Unlocking the Arctic Gateway

On August 14, 2015, two Kingston-class coastal defence vessels, Her Majesty’s Canadian Ships (HMCS) Nanaimo and Saskatoon, departed Esquimalt, British Columbia on an historic six-week mission. Operation Nanook, a significant Arctic presence exercise held annually by the Canadian Forces since 2007, normally sees Royal Canadian Navy (RCN) vessels from the East Coast venturing up to Nunavut. However, the 2015 edition of this exercise will instead see vessels from the RCN’s Pacific Fleet travelling to the Northwest Territories community of Tuktoyaktuk. The last time an RCN vessel made such a voyage north of the 60th parallel from a West Coast port was in 1949, when HMCS Cedarwood, a wooden surveying ship, participated in mapping the Bering Sea alongside American counterparts.

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HMCS Saskatoon, a Kingston-class coastal defence vessel, on a search-and-rescue exercise.

This expedition will be particularly important to defence planners in Ottawa as Irving Shipbuilding begins cutting steel on the first of Canada’s new Arctic Offshore Patrol Ships (AOPS). Although the construction of a naval refuelling facility in Nanisivik is expected to reach completion in 2018, there is still some question as to where the AOPS will be based. HMCS Nanaimo and Saskatoon could demonstrate the viability of establishing a refuelling facility in Tuktoyaktuk similar to that being built in Nanisivik, allowing the RCN to patrol the Beaufort Sea just as effectively as Canada’s eastern Arctic waters.

The 2015 edition of Operation Nanook also highlights the severe infrastructure deficit from which the Northwest Territories suffers. The drop in global oil prices has prompted entities like Imperial Oil and British Petroleum to postpone plans to drill for oil in the Beaufort Sea, but Shell has forged ahead with plans to drill in the Chukchi Sea off Alaska’s coast in spite of the downturn. Were some development to prompt renewed interest in Beaufort oil, Canada would be ill-equipped to respond to any spill as Tuktoyaktuk has only a minimal harbour. This lack of any infrastructure to support offshore assets prompted the Government of the Northwest Territories, the Inuvialuit Regional Corporation, and other stakeholders to call for the establishment of a deepwater port in Tuktoyaktuk with federal funding in 2006 and again in 2014.

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Tuktoyaktuk, Northwest Territories.

Premier Bob McLeod of the Northwest Territories has also campaigned for the establishment of an ‘Arctic Gateway’ since 2014, developing the northern communities of Inuvik and Tuktoyaktuk as a transportation hub, from which Canadian products could be exported to Asian markets. This borrows somewhat from the narrative of a ‘Pacific Gateway’ advanced by British Columbia’s government but which is undermined by the challenges faced by the proposed expansion of Kinder Morgan’s Trans Mountain pipeline or Enbridge’s stalled Northern Gateway pipeline. For the RCN, however, the expansion of Tuktoyaktuk’s harbour into a deepwater port might be a non-starter. Although both basins of the harbour have depths greater than 20 metres, the approaches are only 4 metres deep, severely limiting the range of vessels that can dock there. Of the RCN’s fleet, only Kingston-class coastal defence vessels like those participating in Operation Nanook are currently able to safely navigate such shallow waters. Dredging would normally be an option, but the location of Tuktoyaktuk at the mouth of the Mackenzie Delta would make dredging a costly and almost constant fight against the buildup of sediment.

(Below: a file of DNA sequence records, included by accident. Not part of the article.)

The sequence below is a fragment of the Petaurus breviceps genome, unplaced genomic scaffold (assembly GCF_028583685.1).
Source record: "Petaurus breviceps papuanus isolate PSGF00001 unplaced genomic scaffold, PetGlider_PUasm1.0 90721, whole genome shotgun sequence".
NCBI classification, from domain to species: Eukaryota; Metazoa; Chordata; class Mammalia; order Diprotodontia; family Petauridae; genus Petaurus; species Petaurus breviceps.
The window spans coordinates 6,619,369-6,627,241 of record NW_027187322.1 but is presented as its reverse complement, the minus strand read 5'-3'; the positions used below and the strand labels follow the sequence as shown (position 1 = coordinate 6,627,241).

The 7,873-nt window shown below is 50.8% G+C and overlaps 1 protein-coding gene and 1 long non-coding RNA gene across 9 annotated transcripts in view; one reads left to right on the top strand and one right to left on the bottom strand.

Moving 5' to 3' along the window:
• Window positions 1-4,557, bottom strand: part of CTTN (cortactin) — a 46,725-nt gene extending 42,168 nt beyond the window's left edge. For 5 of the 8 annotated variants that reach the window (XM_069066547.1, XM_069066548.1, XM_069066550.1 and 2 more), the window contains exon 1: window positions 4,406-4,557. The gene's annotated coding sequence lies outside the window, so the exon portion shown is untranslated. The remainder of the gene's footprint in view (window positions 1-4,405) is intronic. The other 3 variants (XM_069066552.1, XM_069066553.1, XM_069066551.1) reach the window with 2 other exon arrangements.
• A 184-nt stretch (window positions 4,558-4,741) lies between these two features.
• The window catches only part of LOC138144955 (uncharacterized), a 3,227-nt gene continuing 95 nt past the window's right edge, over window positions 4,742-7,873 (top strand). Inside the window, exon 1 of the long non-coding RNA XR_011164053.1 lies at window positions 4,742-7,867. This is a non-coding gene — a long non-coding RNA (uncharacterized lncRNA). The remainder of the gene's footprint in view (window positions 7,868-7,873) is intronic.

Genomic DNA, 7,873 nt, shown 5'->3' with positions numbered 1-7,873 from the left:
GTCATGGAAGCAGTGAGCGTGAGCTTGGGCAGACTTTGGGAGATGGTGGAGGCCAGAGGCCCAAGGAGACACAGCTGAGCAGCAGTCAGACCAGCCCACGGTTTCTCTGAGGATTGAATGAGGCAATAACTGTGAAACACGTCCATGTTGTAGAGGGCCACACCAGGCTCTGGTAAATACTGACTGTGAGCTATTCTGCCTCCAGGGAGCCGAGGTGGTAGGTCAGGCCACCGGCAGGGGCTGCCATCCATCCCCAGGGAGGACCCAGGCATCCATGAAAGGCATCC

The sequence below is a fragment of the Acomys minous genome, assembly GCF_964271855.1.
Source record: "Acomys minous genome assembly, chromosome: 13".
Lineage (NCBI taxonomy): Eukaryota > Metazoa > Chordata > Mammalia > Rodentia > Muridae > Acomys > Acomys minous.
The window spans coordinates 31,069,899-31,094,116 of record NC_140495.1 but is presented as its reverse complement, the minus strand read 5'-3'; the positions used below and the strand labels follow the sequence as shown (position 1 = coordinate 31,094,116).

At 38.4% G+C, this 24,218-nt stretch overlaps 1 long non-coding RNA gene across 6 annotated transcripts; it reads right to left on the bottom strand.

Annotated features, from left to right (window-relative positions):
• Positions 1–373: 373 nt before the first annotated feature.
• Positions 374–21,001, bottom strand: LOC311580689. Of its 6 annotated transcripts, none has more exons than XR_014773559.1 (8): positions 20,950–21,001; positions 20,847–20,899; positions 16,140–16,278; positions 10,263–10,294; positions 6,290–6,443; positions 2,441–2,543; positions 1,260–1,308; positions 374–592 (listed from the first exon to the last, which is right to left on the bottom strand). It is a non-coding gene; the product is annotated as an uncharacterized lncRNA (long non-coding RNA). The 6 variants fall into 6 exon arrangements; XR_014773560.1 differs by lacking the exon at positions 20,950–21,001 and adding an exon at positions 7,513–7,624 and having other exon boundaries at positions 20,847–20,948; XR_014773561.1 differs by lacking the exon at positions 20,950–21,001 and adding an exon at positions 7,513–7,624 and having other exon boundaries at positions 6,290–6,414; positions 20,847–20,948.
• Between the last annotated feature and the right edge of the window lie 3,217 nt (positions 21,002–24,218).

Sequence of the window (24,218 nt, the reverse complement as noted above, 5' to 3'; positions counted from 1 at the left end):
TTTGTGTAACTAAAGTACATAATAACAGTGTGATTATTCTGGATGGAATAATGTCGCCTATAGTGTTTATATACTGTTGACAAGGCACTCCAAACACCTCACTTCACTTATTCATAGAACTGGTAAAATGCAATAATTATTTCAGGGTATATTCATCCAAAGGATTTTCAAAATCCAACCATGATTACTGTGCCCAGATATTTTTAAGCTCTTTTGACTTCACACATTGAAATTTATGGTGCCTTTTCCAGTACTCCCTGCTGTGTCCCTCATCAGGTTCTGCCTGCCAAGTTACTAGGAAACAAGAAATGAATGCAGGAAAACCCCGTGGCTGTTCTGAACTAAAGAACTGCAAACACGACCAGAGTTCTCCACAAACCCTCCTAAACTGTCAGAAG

Another option discussed in the Northwest Territories is to establish an offshore deepwater port facility linked to land by an admittedly expensive bridge-highway system. ConocoPhillips already has offshore facilities for exploration in the Amauligak field, said to host 235 million barrels worth of oil and 1.6 trillion cubic feet of natural gas, which is located in the Beaufort Sea and very close to Tuktoyaktuk’s shores. A partnership to expand that facility would avoid the problem of Tuktoyaktuk Harbour’s shallow approaches and would allow RCN vessels to dock in depths of 40 metres or so. This would be more than sufficient for any of the RCN’s surface vessels, including the much-awaited Canadian Coast Guard icebreaker CCGS John G. Diefenbaker. The challenge would be negotiating such a project with Amauligak venture partners, ConocoPhillips and Chevron, who might not necessarily appreciate the sudden arrival of a significant military presence.

In any case, the crews of HMCS Nanaimo and Saskatoon will return to Esquimalt with a wealth of know-how for the Canadian Forces. The grander role that Tuktoyaktuk plays in Canada’s Northern Strategy will remain unclear, at least until the federal election on October 19 and the Northwest Territories’ own election on November 23.

About Paul Pryce

Paul Pryce is a Research Analyst at the NATO Association of Canada, supporting the work of the Canadian Armed Forces Program. Holding degrees from the University of Calgary and Tallinn University, he has previously worked in conflict resolution as a diplomatic aide with the OSCE Parliamentary Assembly and as an infantryman in the Canadian Armed Forces. His research interests are diverse and include maritime security, the African Peace and Security Architecture, and NATO-Russia relations.